Assemblyman says Silver case shows need for term limits, ethics reform

Posted 27 January 2015 at 12:00 am


With the recent arrest of Assembly Speaker Sheldon Silver on alleged federal corruption charges, the culture of deceit, lies and bribery in Albany has been brought further into the public spotlight.

It is unfortunate that a few members of the legislature refuse to follow the rules and fall victim to money and power. Scandals such as these bring a pejorative perception to the already tainted Albany culture and make it difficult for the rest of us who truly want to do what is best for all New Yorkers.

If the recent news regarding Speaker Silver has demonstrated anything, it is that we need ethics reforms in Albany now more than ever. It goes against the very function of our government to have a single person hold as much power as Sheldon Silver.

Silver has omnipotent control over which bills come before the Assembly for a vote and how taxpayer funds are used. The length of time Silver has been in office, more than 20 years, has allowed him to accumulate significant wealth and power. Now we have discovered that much of his wealth and power allegedly was either illegally obtained or used to promote his own private interests.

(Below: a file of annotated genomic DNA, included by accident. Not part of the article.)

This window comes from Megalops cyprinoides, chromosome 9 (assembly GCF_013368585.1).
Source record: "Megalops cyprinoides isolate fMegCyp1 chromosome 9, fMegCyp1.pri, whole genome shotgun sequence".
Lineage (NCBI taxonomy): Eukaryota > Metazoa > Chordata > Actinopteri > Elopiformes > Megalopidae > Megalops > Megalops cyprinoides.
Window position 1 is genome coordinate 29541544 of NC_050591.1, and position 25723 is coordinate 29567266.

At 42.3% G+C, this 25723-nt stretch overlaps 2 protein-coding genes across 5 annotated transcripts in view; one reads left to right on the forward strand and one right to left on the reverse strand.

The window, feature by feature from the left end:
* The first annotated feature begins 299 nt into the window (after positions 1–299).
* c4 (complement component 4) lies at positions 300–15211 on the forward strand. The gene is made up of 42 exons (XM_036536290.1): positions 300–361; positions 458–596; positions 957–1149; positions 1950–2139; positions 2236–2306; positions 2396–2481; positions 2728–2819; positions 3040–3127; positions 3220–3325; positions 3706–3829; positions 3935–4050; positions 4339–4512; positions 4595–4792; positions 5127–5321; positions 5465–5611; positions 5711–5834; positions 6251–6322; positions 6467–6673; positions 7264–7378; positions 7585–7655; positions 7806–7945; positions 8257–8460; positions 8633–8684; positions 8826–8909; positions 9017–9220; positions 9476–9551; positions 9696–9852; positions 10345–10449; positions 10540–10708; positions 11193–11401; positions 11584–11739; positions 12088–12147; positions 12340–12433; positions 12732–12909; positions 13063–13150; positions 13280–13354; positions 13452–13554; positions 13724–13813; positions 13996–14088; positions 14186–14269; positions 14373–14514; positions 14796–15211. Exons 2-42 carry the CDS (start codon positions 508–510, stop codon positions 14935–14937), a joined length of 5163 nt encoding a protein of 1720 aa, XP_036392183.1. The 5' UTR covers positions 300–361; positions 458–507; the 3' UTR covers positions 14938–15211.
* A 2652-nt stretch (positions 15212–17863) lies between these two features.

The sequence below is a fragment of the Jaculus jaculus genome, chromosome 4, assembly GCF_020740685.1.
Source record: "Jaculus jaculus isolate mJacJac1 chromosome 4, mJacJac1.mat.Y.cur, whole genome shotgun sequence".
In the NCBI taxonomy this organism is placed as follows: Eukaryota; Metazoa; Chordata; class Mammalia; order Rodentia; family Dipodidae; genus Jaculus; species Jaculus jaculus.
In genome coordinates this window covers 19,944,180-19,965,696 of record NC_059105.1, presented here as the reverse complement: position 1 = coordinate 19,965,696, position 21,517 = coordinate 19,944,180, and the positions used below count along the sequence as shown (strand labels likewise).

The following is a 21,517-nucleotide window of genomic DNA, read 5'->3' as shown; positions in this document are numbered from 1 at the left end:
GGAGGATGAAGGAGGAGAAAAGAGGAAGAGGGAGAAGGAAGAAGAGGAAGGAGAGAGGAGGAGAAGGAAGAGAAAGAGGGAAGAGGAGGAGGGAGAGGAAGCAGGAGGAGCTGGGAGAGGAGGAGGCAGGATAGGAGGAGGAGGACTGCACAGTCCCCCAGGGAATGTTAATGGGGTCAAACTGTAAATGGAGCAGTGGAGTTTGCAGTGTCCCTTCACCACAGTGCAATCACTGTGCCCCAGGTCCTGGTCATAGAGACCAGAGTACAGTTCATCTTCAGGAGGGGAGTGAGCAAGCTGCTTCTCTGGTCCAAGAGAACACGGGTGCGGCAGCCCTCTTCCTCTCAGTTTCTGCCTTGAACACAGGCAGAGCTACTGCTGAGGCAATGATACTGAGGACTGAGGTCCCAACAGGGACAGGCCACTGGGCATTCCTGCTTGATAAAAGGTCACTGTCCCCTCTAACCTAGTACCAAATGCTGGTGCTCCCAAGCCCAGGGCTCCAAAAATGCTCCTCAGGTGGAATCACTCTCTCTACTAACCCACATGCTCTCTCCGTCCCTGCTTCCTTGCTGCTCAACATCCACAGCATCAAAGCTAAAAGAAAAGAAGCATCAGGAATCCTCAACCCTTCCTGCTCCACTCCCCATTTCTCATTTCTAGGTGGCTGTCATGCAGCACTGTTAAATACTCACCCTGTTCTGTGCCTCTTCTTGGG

If we are to truly reform Albany’s culture of corruption, we need to pass the Public Officers Accountability Act. I sponsored this legislation last legislative term, along with almost all of my Assembly Minority colleagues, because I know that abuses of power such as these should be handled proactively.

This legislation limits the time a member of the legislature can serve as a committee chair or legislative leader to eight years, bans elected officials from future employment for certain felony convictions, and requires the return of campaign funds to donors or charities upon certain felony convictions. Furthermore, I sponsored Assembly Bill 4935 of 2014 that proposes stripping pension and retirement benefits from public officials convicted of certain felonies.

Until these bills are taken up for a vote, we are leaving the door open for further abuses of power and theft from the public coffers. The last thing we need is career politicians who have lost interest in benefiting their constituencies in exchange for padding their own pockets and ensuring their own re-election.

The only way to handle serious ethics violations is with a serious ethics reform bill, and the Public Officers Accountability Act provides a plethora of reforms that will prevent these abuses before they happen again.

State Assemblyman Steve Hawley